The exterior glass wall was actually one-way glass. They’d debated that, one-way versus two-way. Bauer had allowed Matasumi to make the final decision, and he’d sent his research assistants scurrying after every psychology treatise on the effects of continual observation. After weighing the evidence, he’d decided one-way glass would be less intrusive. By hiding the observers from sight, they were less likely to agitate the subjects. He’d been wrong. At least with two-way glass the subjects knew when they were being watched. With one-way, they knew they were being watched -- none were naive enough to mistake the full-wall mirror for decoration -- but they didn’t know when, so they were on perpetual alert, which had a regrettably damning effect on their mental and physical health.

The group passed the four occupied cells. One subject had his chair turned toward the rear wall and sat motionless, ignoring the magazines, the books, the television, the radio, everything that had been provided for his diversion. He sat with his back to the one-way glass and did nothing. That one had been at the compound nearly a month. Another occupant had arrived only this morning. She also sat in her chair, but facing the one-way glass, glaring at it. Defiant . . . for now. It wouldn’t last.

Tess, the one research assistant Matasumi had brought to the project, stood by the defiant occupant’s cell, making notations on her clipboard. She looked up and nodded as they passed.

“Anything?” Bauer asked.

Tess glanced at Matasumi, shunting her reply to him. “Not yet.”

“Because she can’t or won’t?” Bauer asked.

Another glance at Matasumi. “It appears . . . I would say . . .”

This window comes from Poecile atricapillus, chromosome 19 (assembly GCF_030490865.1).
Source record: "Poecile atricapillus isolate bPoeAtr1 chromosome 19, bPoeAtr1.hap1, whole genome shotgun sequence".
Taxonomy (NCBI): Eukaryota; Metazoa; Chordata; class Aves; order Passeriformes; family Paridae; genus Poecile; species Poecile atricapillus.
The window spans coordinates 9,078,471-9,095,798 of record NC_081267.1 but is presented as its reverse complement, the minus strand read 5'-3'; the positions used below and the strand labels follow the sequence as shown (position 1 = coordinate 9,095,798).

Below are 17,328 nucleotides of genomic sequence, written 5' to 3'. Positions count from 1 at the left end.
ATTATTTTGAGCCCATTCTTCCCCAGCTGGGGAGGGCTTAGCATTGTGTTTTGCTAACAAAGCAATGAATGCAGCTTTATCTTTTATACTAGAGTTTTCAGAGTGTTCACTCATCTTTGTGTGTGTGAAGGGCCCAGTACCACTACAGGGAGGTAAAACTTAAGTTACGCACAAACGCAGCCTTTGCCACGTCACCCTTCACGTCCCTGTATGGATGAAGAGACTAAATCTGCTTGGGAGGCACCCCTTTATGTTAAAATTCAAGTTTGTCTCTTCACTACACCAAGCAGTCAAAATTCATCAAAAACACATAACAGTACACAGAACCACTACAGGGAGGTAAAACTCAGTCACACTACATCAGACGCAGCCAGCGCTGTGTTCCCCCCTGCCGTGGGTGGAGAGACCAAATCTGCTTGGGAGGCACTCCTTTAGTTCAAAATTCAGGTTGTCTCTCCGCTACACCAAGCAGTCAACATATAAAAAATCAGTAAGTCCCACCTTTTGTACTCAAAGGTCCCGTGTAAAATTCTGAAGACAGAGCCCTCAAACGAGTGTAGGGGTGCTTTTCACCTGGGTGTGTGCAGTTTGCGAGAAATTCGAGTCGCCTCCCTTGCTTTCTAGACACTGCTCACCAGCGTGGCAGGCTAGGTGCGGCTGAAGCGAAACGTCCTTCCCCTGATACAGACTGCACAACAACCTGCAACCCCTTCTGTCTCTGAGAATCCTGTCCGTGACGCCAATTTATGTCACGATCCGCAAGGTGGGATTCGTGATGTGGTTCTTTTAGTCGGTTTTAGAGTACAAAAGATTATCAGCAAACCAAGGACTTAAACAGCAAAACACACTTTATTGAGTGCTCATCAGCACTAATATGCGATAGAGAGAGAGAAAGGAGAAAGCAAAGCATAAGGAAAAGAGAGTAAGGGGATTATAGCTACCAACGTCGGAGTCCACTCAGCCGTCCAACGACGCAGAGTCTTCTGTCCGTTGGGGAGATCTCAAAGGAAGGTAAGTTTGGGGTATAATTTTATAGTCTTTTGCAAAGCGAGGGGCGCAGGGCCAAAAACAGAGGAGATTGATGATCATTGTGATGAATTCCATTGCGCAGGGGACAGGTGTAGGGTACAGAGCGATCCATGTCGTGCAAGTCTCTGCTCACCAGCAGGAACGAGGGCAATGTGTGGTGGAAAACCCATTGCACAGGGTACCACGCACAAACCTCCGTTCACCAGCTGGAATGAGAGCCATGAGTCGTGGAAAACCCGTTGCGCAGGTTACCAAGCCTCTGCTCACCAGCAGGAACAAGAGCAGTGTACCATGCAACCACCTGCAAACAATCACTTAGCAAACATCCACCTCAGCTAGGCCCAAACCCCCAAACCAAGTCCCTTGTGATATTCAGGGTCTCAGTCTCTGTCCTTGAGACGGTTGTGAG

“Well?”

Tess inhaled. “Her attitude suggests that if she could do more, she would.”

“Can’t, then,” Winsloe said. “We need a Coven witch. Why we bothered with this one—”

Bauer interrupted. “We bothered because she’s supposed to be extremely powerful.”

“According to Katzen,” Winsloe said. “If you believe him. I don’t. Sorcerer or not, the guy’s full of shit. He’s supposed to be helping us catch these freaks. Instead, all he does is tell us where to look, then sits back while our guys take all the risks. For what? This?” He jabbed a finger at the captive. “Our second useless witch. If we keep listening to Katzen, we’re going to miss out on some real finds.”

“Such as vampires and werewolves?” Bauer’s lips curved in a small smile. “You’re still miffed because Katzen says they don’t exist.”

“Vampires and werewolves,” Matasumi muttered. “We are in the middle of unlocking unimaginable mental power, true magic. We have potential access to sorcerers, necromancers, shamans, witches, every conceivable vessel of magic . . . and he wants creatures that suck blood and howl at the moon. We are conducting serious scientific research here, not chasing bogeymen.”

Winsloe stepped in front of Matasumi, towering six inches over him. “No, old man, you’re conducting serious scientific research here. Sondra is looking for her holy grail. And me, I’m in it for fun. But I’m also bankrolling this little project, so if I say I want to hunt a werewolf, you’d better find me one to hunt.”

“If you want to hunt a werewolf, then I’d suggest you put one in those video games of yours, because we can’t provide what doesn’t exist.”

“Oh, we’ll find something for Ty to hunt,” Bauer said. “If we can’t find one of his monsters, we’ll have Katzen summon something suitably demonic.”

“A demon?” Winsloe said. “Now that’d be cool.”

“I’m sure it would,” Bauer murmured and pushed open the door into the shaman’s former cell.

Copyright© 2002 by Kelley Armstrong

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From the Publisher
"[A] fast-paced story."
-Orlando Sentinel

"Kelley Armstrong has long been a favorite of mine."
-Charlaine Harris, New York Times bestselling author of the Sookie Stackhouse series